Globalization with Chinese Characteristics: Externalization, Dynamics and Transformations


  • Jeffrey Henderson,

  • Richard P. Appelbaum,

  • Suet Ying Ho

  • We are grateful to Development and Change's referees for their insightful comments on earlier drafts of this and the other articles that compose the special issue. Additionally, Jeffrey Henderson wishes to thank the Leverhulme Trust for funding some of the research on which the introductory article draws.

  • Earlier versions of all the articles in this special issue were presented at a conference jointly organized by the Universities of Bristol, Hong Kong and California at Santa Barbara and held in Bristol, 5–6 December 2011. We wish to thank our Hong Kong colleague, Ian Holliday, for working with us on the conference. Generous financial support for the conference was provided by the Chiang Ching-Kuo Foundation (Grant: CS009-U-10) and the Bristol Vice Chancellor's East Asia Fund. Additional funds came from the British Inter-Universities China Centre and the Colston Research Society. We are grateful to all these agencies for their support.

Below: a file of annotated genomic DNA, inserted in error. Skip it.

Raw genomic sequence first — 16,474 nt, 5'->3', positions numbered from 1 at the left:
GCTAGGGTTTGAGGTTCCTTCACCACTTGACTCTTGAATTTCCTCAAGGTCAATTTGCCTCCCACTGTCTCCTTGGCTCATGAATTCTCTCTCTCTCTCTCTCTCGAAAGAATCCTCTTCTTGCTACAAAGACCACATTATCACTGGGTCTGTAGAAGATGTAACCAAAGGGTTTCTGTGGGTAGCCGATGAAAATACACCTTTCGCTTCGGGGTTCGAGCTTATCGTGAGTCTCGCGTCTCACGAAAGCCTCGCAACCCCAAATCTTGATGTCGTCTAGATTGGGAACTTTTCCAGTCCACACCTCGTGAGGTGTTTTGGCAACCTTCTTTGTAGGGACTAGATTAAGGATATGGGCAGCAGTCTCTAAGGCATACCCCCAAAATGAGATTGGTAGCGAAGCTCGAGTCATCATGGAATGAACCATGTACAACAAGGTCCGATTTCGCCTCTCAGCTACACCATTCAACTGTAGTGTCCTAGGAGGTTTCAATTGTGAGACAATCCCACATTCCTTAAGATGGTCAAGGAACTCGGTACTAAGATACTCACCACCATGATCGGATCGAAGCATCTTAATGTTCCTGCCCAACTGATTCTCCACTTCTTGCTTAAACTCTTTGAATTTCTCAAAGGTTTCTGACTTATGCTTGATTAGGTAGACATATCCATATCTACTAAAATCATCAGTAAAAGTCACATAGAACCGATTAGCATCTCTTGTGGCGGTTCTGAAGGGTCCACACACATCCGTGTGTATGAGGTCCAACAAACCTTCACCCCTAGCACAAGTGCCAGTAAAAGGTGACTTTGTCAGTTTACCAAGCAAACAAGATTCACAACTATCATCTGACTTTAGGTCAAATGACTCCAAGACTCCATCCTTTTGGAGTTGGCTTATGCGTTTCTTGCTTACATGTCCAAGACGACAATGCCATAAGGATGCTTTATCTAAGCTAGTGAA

This article introduces a special issue on globalization ‘with Chinese characteristics’, but also makes its own contribution to the debates. It does so by focusing on the implications of China's rise for the nature and consequences of globalization as a distinct formation. It argues that globalization needs to be understood, in part, as the externalization of particular national forms of capitalism in particular historical periods. In this context, it explores the Chinese form in some detail, arguing that this form is likely to provide much of the initial character of a new, emergent version of globalization now in train. The ways China (and other ‘rising powers’) are beginning to impact other parts of the developing world presages the need for a new approach to the analysis of ‘development’. This article is critical of traditional discourses, and argues that innovation around the concept of ‘transformation’, including a focus on ‘conjunctures of critical transformation’, may lead to more appropriate and adequate analyses of development and open up those analyses more effectively to ‘non-Western’ voices. The authors discuss the ‘vectors’ by which China's externalization is transforming the developing world. They mobilize arguments from the other articles in the special issue, in order both to introduce their contributions to the relevant debates and to use their arguments as materials for the particular contribution this article provides.